Sunday, April 1

Gong Demon - Popalopathon - An Apology

Below, you will find a link to the video where it all started to go wrong. 
You will also find my apology for taking us to a place (emotionally, mentally) we found not easy to escape. 
In hindsight, I believe (being one who doesn't believe in such things) that a minor demon may have actually been summoned, and it was he who took us to that dark place.

We were, I don't know, 21 hours into our Popalopalots improv marathon for the QEH Foundation.  Presented by The Guild, and title sponsor Coldwell Banker Parker Realty.  Of course we were all very tired.  We were hanging by threads, each of all of us with only one goal - make it to 10pm.  Not even. Make it to 8pm and the last two hours would be a breeze.  Make it to 8pm.

2 or 3 hours, then. And then 2 more. After already improvising for 20+ hours.  We could do it.  We would do it.

And then the Gong Demon showed up.

We had just been wonderfully elevated and energized by a guest appearance by 4 of the members of Side Hustle, an all-female improv troupe here in Charlottetown.  We all played some games in a competitive type of atmosphere, and it seemed to go quite well.  Lots of energy, lots of fun - we could do it.

And then the Gong Demon showed up.

After the wonderfully elevated and energized momentum provided by Side Hustle, came the natural collapse.  It wasn't unexpected, not by me.  I was ready for more of that low-energy, let's-just-survive-until-8pm.  Nobody wanted to go out on that stage and make up any more scenes, but we all knew we had to if we were to get to 8pm. And then 2 more.

It was a state of mind where you were so happy when somebody else took the heroic step onto that stage - completely devoid of the expectation of being entertaining - only to step onto that stage to be the body that was on stage to ensure that something was happening on that stage, that the show was still, technically, happening.  So happy that someone else took that bullet. So happy you would cry.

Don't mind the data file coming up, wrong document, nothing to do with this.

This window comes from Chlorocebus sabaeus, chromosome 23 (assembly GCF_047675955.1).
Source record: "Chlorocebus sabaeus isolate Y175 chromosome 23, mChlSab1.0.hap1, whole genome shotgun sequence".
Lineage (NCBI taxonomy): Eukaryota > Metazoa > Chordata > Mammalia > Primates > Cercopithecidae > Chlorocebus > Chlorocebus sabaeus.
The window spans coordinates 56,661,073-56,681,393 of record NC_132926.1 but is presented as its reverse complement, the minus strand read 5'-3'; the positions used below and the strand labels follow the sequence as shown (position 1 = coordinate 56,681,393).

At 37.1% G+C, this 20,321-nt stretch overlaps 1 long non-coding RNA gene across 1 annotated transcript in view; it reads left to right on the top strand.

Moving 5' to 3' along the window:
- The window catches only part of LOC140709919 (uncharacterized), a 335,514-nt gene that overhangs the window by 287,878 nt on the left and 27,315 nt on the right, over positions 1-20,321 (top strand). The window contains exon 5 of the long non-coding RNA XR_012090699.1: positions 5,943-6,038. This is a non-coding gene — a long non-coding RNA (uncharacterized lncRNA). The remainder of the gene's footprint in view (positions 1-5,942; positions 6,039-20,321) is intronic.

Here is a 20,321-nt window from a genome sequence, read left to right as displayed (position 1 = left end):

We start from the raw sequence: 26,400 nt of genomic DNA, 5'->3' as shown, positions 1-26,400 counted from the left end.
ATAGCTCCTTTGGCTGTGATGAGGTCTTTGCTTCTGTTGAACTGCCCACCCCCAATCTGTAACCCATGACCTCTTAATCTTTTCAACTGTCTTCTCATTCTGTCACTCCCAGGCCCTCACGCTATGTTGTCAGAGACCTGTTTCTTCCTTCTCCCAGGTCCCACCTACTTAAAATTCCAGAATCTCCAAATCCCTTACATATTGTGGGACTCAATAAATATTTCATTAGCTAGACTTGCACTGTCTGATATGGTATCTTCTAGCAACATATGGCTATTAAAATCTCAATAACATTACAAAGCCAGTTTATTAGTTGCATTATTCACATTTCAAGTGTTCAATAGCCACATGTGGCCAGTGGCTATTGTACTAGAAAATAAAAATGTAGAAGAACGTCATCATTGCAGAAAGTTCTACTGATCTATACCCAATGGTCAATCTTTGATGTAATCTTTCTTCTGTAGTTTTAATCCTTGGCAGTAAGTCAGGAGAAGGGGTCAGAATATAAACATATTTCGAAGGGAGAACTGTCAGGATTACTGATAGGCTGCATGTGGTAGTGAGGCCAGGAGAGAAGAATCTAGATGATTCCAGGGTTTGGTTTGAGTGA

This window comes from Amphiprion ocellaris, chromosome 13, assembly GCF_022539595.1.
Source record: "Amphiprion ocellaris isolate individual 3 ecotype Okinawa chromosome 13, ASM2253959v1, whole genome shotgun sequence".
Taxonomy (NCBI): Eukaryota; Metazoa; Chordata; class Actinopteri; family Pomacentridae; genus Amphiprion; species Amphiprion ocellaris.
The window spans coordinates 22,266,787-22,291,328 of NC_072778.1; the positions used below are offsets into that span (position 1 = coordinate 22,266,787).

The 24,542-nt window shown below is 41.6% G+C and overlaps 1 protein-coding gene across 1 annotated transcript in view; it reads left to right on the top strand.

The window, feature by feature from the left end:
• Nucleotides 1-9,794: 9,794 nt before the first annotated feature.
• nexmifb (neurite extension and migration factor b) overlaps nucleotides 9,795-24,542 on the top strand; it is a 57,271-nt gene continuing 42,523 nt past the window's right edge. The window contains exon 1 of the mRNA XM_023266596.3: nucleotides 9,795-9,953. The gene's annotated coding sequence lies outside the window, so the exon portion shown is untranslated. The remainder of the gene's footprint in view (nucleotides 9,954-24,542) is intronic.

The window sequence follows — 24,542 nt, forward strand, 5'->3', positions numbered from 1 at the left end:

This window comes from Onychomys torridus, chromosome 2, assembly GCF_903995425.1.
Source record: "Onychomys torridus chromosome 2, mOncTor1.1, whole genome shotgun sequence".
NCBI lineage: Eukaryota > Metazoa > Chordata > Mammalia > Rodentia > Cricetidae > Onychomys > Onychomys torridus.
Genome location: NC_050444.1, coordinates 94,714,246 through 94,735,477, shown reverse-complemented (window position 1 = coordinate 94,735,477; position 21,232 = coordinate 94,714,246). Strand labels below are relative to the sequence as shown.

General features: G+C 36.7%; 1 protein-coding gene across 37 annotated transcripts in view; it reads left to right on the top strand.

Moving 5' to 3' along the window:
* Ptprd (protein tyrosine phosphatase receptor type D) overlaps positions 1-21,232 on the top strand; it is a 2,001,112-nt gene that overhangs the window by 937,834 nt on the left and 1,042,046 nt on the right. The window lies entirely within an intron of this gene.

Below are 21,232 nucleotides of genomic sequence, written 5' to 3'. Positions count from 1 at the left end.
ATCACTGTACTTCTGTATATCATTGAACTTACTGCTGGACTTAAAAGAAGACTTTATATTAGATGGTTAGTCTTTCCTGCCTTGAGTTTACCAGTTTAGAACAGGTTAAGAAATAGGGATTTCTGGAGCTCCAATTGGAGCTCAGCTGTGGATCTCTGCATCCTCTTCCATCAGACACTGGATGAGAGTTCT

But we all knew that in order for the group to survive, we'd each be taking many more bullets. Each would be stepping out onto the stage, being that body - that empty vessel, that technicality - that ensured we were fulfilling our self-imposed 26-hour obligation.

And the Gong Demon was waiting for its moment to pounce.

At this particular moment, both Cameron and I were the takers of bullets.  We both had stepped out there onto that stage, allowing the others to be happy it wasn't them.

We got the suggestion "junkyard".  A perfectly wonderful suggestion.  So much potential for something interesting to happen at a junkyard.

And now, before I get to speaking about the video in question - about what transpired in my head - I'd like to make my apologies.

First off, to Cameron, who was the first-hand recipient of my "turn".  I am sorry.  It started off as a bit of "is this real or is this a game?" type of theatre that I adore.  I learned quite quickly that this can be a dangerous type of theatre when the participants are so bloody tired.

Next, to the rest of the Popalopalots. I am sorry. I am sorry that what transpired took us to a dark place that ended up being almost impossible to climb out of.  I always appreciate your willingness to accept my "is this real life" side-tracks.  Or maybe it's not a willingness, but rather an accepting of inevitability.  While still appreciative, I now know how quickly my explorations can change the energy, and how difficult it can be to return from the dark energy that such selfish indulgences can be.

To the audience that experienced it first hand.  I am truly sorry if I caused you to feel any uncomfortableness.  I usually don't mind making an audience uncomfortable - in fact, I often seek it - but this ended up in a too-ugly place.

To the audience that experienced the dull, lifeless, defeated improv scenes that occurred in the couple of hours immediately after the Gong Demon showed, I am sorry you ended up seeing such shitty entertainment.  I place the blame entirely upon myself.

Now, onto an examination of the video, in some attempt to explain how my thought process worked to get us to that ugly situation where I needed to leave the stage and figuratively bath myself in a bottle of demon-exorcising water.

The junkyard.

R: what type of model?
C: Oh a three.

This is where the first seeds of negativity started growing.  Inside my brain, I was a bit disappointed that Cameron said "a three".  "Don't you know any models of cars?", my tired brain thought.  I was surprised at which my brain thought this.  Somewhere deep in there was likely a disappointment in myself for not teaching him more as his father.

R: A French model?
C: Can you do a Belgian French?